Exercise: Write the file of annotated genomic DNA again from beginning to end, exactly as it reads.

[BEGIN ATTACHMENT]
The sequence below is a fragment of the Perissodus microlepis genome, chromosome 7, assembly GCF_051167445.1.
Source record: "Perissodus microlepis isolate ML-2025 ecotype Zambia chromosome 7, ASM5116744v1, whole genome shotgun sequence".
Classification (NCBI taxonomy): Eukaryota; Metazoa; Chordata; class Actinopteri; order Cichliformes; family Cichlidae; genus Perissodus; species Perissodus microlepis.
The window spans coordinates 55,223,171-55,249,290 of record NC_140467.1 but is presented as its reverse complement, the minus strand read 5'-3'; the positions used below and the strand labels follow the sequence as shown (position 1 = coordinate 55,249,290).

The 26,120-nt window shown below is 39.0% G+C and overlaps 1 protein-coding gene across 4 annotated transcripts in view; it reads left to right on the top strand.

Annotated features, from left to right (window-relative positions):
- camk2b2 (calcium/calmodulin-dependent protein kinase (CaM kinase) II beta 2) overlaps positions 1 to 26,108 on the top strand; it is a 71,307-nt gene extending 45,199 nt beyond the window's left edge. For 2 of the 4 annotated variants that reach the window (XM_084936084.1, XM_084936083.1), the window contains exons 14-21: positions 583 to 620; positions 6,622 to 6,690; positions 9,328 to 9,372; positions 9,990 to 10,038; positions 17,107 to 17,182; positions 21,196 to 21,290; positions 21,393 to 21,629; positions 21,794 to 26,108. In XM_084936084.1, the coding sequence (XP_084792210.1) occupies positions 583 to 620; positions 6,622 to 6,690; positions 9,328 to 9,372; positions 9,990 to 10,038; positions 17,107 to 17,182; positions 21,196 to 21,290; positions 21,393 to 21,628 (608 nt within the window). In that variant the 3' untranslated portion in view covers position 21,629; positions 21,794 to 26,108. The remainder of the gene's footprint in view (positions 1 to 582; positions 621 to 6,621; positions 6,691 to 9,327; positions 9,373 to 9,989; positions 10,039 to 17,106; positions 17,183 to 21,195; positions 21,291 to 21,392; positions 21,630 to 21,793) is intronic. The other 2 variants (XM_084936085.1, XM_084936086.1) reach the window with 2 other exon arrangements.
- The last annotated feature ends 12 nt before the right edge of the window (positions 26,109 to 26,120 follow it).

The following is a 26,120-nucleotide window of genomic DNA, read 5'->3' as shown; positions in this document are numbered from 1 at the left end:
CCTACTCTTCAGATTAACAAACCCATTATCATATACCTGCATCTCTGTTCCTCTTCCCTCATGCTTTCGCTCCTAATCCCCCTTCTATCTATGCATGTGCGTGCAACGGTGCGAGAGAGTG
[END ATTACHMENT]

The sequence below is a fragment of the Perissodus microlepis genome, chromosome 7, assembly GCF_051167445.1.
Source record: "Perissodus microlepis isolate ML-2025 ecotype Zambia chromosome 7, ASM5116744v1, whole genome shotgun sequence".
Classification (NCBI taxonomy): Eukaryota; Metazoa; Chordata; class Actinopteri; order Cichliformes; family Cichlidae; genus Perissodus; species Perissodus microlepis.
The window spans coordinates 55,223,171-55,249,290 of record NC_140467.1 but is presented as its reverse complement, the minus strand read 5'-3'; the positions used below and the strand labels follow the sequence as shown (position 1 = coordinate 55,249,290).

The 26,120-nt window shown below is 39.0% G+C and overlaps 1 protein-coding gene across 4 annotated transcripts in view; it reads left to right on the top strand.

Annotated features, from left to right (window-relative positions):
- camk2b2 (calcium/calmodulin-dependent protein kinase (CaM kinase) II beta 2) overlaps positions 1 to 26,108 on the top strand; it is a 71,307-nt gene extending 45,199 nt beyond the window's left edge. For 2 of the 4 annotated variants that reach the window (XM_084936084.1, XM_084936083.1), the window contains exons 14-21: positions 583 to 620; positions 6,622 to 6,690; positions 9,328 to 9,372; positions 9,990 to 10,038; positions 17,107 to 17,182; positions 21,196 to 21,290; positions 21,393 to 21,629; positions 21,794 to 26,108. In XM_084936084.1, the coding sequence (XP_084792210.1) occupies positions 583 to 620; positions 6,622 to 6,690; positions 9,328 to 9,372; positions 9,990 to 10,038; positions 17,107 to 17,182; positions 21,196 to 21,290; positions 21,393 to 21,628 (608 nt within the window). In that variant the 3' untranslated portion in view covers position 21,629; positions 21,794 to 26,108. The remainder of the gene's footprint in view (positions 1 to 582; positions 621 to 6,621; positions 6,691 to 9,327; positions 9,373 to 9,989; positions 10,039 to 17,106; positions 17,183 to 21,195; positions 21,291 to 21,392; positions 21,630 to 21,793) is intronic. The other 2 variants (XM_084936085.1, XM_084936086.1) reach the window with 2 other exon arrangements.
- The last annotated feature ends 12 nt before the right edge of the window (positions 26,109 to 26,120 follow it).

The following is a 26,120-nucleotide window of genomic DNA, read 5'->3' as shown; positions in this document are numbered from 1 at the left end:
CCTACTCTTCAGATTAACAAACCCATTATCATATACCTGCATCTCTGTTCCTCTTCCCTCATGCTTTCGCTCCTAATCCCCCTTCTATCTATGCATGTGCGTGCAACGGTGCGAGAGAGTG